4. Pavonis

    Pavonis Commodore Commodore

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    At the end of F&E, the Foundation controls about half the galaxy, and has the most powerful military. They could try to conquer the other half of the galaxy, but socioeconomic forces would have prevented them. Does the Foundation populace want to conquer the galaxy? Would they have the resources to hold half the galaxy against their will? I think there were lots of potential stories to tell. Part of the problem may have stemmed from Asimov having the Encyclopedia Galactic cite the war with Kalgan in the fourth century FE as the last significant battle of the Interregnum. There was no need for that. He was just getting tired of the Foundation stories even back in the '40s.

    The Robots-Empire-Foundation universe is a rich one, and a work-around to the "dead end" of F&E could've been found. They only went back to Daneel and Seldon because they're two of Asimov's most famous characters. But Daneel is better in small doses, IMO, and Seldon would not have time to develop psychohistory if he was out having adventures all the time. Giving Hari a secret life wasn't necessary to justify his in-universe contributions to galactic society. It's like giving Einstein a secret life as a spy on top of developing relativity.
     
  5. JoeZhang

    JoeZhang Vice Admiral Admiral

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    Brin also sets up future story-lines, there are hints that Daneel is slightly outwitted by his enemies and that either the Seldon we see at the end of the book is a clone/robot or they have a clone/robot of him - what else to make of the sequence where Seldon notices that the rejuv machine they put him in has another chamber which seems to contain another body? That is the logical fit I think (unless I missed something?) and allows seldon to travel 500 years into the future without the time machine *and* still be officially dead.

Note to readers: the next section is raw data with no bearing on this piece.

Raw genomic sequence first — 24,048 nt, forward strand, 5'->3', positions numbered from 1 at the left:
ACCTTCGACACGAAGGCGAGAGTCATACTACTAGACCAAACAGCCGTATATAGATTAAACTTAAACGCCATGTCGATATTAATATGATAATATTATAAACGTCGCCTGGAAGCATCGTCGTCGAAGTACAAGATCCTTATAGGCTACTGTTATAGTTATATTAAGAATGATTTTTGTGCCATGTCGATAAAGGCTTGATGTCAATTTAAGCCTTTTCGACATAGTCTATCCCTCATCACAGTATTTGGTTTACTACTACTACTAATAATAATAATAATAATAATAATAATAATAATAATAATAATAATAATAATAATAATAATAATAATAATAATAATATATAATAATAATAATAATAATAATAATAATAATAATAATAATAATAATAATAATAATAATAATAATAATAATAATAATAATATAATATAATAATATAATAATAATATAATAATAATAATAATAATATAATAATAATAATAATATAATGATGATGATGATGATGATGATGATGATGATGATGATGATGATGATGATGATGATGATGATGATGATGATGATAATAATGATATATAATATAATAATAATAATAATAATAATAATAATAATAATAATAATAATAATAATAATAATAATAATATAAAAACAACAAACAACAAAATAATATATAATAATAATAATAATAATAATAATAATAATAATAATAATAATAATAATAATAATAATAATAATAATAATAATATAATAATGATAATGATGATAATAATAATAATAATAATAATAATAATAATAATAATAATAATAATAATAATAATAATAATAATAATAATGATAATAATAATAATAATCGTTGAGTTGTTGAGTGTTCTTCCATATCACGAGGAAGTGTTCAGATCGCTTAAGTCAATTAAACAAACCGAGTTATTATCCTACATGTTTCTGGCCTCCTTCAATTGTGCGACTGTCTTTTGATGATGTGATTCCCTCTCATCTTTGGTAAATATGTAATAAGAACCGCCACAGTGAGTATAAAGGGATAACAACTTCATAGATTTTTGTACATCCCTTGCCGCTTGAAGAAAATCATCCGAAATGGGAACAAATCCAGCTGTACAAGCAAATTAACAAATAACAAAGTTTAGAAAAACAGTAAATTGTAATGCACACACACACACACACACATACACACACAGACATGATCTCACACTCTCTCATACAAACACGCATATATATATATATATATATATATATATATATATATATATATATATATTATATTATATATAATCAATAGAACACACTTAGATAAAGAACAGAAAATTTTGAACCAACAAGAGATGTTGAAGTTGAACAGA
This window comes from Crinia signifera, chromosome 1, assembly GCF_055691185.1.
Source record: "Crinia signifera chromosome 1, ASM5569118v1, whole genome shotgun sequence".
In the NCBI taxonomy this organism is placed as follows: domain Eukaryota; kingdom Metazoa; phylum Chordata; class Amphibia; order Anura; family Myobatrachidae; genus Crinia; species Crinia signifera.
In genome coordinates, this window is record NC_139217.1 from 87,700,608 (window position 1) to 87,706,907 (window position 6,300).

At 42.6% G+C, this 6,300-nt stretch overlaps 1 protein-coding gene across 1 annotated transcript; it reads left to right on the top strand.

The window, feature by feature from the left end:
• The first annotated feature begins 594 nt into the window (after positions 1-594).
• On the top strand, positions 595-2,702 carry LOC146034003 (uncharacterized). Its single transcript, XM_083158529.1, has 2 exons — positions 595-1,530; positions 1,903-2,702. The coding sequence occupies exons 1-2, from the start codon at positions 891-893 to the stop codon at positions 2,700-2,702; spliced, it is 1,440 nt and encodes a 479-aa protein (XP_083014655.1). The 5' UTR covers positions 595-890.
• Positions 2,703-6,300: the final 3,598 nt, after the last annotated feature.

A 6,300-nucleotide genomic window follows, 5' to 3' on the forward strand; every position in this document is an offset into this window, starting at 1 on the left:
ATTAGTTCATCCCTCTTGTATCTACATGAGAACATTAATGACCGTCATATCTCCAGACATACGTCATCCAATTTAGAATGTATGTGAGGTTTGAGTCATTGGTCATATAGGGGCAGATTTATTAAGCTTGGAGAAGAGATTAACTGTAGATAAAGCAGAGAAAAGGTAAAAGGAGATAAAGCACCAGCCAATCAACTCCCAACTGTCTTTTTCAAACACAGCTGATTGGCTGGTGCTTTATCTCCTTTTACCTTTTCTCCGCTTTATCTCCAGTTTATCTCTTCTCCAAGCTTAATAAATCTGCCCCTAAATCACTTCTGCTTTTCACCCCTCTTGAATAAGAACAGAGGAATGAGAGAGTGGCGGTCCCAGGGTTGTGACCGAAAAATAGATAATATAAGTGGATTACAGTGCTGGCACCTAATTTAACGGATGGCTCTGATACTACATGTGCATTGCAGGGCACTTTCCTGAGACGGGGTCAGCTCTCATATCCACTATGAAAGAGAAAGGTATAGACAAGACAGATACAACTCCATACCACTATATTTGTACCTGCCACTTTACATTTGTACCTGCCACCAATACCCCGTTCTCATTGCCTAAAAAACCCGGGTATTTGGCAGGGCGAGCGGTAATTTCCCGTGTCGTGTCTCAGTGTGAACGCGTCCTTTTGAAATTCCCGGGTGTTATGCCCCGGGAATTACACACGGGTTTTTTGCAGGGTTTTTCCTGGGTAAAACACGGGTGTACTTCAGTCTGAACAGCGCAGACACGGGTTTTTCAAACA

6. Allyn Gibson

    Allyn Gibson Vice Admiral Admiral

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    Have you read Brin's epilogue? He intended payoff to that, but then cut it.

    Personally, I think it's a Ganger Seldon we see in the third act of Triumph. I'm not quite sure where the switch was made, however.
     
  7. JoeZhang

    JoeZhang Vice Admiral Admiral

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    Ah - thanks for that - the epilogue in my copy mentions the denouncement but doesn't feature it.
     
  8. RJDiogenes

    RJDiogenes Idealistic Cynic and Canon Champion Premium Member

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    Yeah, I figured they had created a copy of Hari. I didn't like that idea, either-- it would diminish the original, in my opinion. I'm glad no more books were done in that series.